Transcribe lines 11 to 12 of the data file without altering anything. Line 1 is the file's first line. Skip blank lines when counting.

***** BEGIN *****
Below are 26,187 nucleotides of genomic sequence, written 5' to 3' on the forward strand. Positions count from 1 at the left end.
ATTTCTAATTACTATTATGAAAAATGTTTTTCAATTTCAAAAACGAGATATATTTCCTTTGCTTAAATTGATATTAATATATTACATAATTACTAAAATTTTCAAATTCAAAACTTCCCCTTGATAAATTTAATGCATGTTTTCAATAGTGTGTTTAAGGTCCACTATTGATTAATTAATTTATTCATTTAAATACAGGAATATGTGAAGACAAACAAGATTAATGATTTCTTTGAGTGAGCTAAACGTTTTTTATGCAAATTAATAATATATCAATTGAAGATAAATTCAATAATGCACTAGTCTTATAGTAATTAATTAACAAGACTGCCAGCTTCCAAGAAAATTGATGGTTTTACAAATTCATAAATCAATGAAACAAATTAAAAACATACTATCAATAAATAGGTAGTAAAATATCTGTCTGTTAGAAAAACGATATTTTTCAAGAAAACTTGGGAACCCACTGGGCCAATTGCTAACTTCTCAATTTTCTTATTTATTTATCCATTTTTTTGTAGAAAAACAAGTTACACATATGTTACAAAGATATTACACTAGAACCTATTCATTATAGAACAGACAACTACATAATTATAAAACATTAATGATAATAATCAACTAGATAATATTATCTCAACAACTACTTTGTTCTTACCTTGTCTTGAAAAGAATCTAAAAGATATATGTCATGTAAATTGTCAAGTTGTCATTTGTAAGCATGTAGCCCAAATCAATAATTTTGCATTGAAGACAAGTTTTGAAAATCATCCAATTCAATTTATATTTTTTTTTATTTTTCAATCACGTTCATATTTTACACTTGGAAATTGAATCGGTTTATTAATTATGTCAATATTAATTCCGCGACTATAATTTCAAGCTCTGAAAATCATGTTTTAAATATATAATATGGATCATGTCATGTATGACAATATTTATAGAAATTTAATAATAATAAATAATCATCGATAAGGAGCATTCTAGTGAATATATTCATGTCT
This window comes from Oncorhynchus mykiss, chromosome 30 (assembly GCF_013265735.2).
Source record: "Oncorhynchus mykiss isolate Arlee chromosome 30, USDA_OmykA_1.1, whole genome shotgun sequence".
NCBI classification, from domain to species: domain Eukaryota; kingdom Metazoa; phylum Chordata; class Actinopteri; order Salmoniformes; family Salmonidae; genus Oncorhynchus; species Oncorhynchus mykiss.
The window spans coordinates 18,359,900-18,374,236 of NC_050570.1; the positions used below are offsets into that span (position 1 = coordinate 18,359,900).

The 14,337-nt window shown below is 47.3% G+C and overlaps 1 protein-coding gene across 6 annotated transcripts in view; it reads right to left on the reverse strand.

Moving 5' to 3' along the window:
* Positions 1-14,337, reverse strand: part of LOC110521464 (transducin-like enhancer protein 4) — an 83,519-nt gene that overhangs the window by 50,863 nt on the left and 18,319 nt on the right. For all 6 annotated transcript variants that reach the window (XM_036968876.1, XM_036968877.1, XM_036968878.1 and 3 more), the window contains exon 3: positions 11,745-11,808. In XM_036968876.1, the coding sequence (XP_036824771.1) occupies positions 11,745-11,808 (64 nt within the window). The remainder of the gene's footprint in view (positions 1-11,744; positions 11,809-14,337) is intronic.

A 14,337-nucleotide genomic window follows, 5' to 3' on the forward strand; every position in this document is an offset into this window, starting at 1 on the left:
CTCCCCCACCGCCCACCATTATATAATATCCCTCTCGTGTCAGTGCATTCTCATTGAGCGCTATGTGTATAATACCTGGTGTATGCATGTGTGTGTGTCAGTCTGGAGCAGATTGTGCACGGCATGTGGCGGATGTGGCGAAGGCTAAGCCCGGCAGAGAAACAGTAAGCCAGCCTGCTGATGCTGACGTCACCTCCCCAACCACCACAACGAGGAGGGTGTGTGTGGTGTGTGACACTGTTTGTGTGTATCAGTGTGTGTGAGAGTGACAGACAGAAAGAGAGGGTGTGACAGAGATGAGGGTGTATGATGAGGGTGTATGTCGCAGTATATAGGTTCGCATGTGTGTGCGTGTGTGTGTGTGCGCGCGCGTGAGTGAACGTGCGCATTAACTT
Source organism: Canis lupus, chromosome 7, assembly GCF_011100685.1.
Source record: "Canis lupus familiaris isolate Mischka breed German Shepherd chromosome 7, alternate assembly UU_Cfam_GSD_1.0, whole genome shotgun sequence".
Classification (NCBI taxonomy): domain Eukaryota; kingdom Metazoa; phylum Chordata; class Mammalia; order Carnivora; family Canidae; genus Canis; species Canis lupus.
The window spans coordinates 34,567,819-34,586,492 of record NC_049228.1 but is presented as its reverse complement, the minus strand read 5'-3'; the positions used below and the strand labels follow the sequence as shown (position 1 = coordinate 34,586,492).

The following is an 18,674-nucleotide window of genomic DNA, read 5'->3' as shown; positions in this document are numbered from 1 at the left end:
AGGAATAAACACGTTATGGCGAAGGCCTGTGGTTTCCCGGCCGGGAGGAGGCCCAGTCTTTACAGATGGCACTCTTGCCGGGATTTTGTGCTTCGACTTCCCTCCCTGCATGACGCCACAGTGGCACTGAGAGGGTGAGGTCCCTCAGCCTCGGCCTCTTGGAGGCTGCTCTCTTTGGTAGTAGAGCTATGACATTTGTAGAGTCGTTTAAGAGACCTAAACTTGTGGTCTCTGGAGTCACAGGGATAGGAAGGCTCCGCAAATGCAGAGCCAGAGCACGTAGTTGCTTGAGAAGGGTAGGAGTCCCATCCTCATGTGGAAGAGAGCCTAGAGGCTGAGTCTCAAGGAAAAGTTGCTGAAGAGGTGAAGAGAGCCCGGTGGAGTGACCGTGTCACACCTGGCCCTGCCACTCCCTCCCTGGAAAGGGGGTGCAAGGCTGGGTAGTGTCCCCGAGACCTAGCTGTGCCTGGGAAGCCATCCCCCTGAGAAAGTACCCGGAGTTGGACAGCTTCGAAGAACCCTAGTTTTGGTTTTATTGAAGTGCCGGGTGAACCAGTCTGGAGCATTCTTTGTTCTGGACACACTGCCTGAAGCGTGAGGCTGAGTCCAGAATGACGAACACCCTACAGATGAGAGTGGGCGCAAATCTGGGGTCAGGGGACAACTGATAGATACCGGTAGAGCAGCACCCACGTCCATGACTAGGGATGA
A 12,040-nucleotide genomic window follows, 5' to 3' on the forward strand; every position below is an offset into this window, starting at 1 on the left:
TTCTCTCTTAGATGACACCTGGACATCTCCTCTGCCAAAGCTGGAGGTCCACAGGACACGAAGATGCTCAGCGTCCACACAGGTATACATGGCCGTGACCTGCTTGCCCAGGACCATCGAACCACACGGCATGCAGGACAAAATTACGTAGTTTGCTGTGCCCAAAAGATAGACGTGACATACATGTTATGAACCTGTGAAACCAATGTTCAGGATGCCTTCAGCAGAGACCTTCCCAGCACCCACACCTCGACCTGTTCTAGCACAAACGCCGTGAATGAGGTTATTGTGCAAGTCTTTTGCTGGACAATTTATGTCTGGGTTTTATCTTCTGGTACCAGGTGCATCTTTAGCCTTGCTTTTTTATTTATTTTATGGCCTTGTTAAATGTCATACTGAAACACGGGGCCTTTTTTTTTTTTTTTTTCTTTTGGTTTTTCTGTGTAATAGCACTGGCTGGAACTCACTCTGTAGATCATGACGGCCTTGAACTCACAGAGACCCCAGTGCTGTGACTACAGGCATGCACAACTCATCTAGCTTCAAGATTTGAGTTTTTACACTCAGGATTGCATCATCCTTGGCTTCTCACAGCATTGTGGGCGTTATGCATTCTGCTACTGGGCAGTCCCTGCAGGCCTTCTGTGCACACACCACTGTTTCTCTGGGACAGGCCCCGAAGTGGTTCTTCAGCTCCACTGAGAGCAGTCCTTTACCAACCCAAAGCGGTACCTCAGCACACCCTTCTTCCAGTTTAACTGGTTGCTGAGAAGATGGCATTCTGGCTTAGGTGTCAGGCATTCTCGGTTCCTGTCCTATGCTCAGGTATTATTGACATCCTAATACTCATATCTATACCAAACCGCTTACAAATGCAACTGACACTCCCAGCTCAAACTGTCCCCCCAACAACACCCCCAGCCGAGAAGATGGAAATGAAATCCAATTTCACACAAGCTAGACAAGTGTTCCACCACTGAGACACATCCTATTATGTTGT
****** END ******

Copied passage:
CTCCCCCACCGCCCACCATTATATAATATCCCTCTCGTGTCAGTGCATTCTCATTGAGCGCTATGTGTATAATACCTGGTGTATGCATGTGTGTGTGTCAGTCTGGAGCAGATTGTGCACGGCATGTGGCGGATGTGGCGAAGGCTAAGCCCGGCAGAGAAACAGTAAGCCAGCCTGCTGATGCTGACGTCACCTCCCCAACCACCACAACGAGGAGGGTGTGTGTGGTGTGTGACACTGTTTGTGTGTATCAGTGTGTGTGAGAGTGACAGACAGAAAGAGAGGGTGTGACAGAGATGAGGGTGTATGATGAGGGTGTATGTCGCAGTATATAGGTTCGCATGTGTGTGCGTGTGTGTGTGTGCGCGCGCGTGAGTGAACGTGCGCATTAACTT
Source organism: Canis lupus, chromosome 7, assembly GCF_011100685.1.